Every dollar counts for workers earning low wages, especially now

We’re a month out from Tax Day and more than 1 million California families with low earnings have already received tax refunds from the California Earned Income Tax Credit (CalEITC), with many more expected to get refunds in coming weeks. These tax refunds couldn’t come at a better time.

With state public health officials calling for “social distancing” measures to slow the spread of COVID-19, events and conferences — including the California Budget and Policy Center’s own Policy Insights 2020 — have been canceled, tourism and travel has slowed, and large tech companies have asked their employees to work from home. Workers who earn low wages and are employed by businesses that depend on the purchases made by conference and event attendees, tourists, and employees of tech firms are sure to feel the brunt of these measures in the form reduced work hours, unpaid leave, or even layoffs.

For these workers, a tax refund from the CalEITC, as well as California’s new Young Child Tax Credit, could be a lifeline because they’ll get hundreds or even thousands of dollars back that can pay for groceries, diapers, and other basic needs.

The Budget Center has an interactive tool showing how much Californians can benefit from these tax credits this year.

Yet, it is also important to remember that hundreds of thousands of Californians who earn little from their jobs — and who are especially at risk of economic hardship — do not qualify for the CalEITC or Young Child Tax Credit simply because they file their taxes with a federally issued Individual Taxpayer Identification Number (ITIN).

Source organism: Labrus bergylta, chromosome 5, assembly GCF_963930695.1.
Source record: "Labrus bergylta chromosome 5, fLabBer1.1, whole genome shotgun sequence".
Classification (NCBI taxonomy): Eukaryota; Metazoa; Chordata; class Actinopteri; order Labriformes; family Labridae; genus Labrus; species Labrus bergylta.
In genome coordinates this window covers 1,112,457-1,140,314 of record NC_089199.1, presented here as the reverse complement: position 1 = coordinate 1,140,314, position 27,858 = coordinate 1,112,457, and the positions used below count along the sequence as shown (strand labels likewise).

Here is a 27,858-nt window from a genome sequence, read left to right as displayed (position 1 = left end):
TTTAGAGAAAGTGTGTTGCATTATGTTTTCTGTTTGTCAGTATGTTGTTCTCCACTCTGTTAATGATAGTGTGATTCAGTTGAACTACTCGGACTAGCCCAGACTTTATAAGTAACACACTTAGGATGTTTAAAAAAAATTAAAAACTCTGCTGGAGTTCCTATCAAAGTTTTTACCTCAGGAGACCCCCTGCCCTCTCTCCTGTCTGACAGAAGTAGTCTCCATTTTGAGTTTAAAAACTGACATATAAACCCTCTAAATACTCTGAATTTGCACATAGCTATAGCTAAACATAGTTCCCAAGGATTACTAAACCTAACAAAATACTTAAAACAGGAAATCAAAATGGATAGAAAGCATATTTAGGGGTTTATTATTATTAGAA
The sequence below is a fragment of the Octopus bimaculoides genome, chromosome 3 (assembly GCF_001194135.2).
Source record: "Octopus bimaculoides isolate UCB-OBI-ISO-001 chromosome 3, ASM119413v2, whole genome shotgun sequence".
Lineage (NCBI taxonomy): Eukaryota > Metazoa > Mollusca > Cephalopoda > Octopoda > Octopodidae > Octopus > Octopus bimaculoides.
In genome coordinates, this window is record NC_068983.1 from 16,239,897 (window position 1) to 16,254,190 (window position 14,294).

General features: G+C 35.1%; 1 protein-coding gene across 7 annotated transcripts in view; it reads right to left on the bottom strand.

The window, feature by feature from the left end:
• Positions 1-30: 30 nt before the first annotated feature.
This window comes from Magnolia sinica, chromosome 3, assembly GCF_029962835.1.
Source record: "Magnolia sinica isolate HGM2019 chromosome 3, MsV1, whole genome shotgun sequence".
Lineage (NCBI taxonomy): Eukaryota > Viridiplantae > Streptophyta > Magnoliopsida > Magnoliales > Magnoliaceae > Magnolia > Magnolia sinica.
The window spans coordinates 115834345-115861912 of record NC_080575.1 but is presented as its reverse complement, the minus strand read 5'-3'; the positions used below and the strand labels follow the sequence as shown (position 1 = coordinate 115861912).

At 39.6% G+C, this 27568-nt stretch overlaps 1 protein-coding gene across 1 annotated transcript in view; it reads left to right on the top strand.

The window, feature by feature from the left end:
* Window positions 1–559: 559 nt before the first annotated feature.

These workers are particularly vulnerable right now because they can’t get Unemployment Insurance payments if they are laid off or if their work hours are cut, and they can’t get Disability Insurance payments if they’re unable to work because they’ve been exposed to COVID-19.

Had California extended the CalEITC and Young Child Tax Credit to people who file their taxes with ITINs in 2019, as both the state Assembly and Senate proposed doing, they could have at least counted on getting a tax refund this spring to help stretch their limited resources while the economy rides out the outbreak.

The COVID-19 public health emergency highlights the importance of equitable public policies, including making the CalEITC and Young Child Tax Credit inclusive of all tax filers with low earnings from work. And the Budget Center’s easy-to-print infographic shows what these tax credits can help families pay for and why including all families with low earnings is a critical next step for California.

Still, it’s not too late for state policymakers to act and help all families with low earnings. Policymakers can extend the CalEITC and Young Child Tax Credit to families who are excluded. Californians automatically get a six-month extension — until October 15, 2020 — to file for the 2019 tax year, and those who already filed can amend their returns in order to claim the credits retroactively.

While there may be uncertainty for some time across our state and nation due to the COVID-19 public health emergency, California can do something now to help the many people who make our communities work every day.

Alissa Anderson is a Senior Policy Analyst with the California Budget & Policy Center.

Alissa Anderson is a Senior Policy Analyst with the California Budget & Policy Center.

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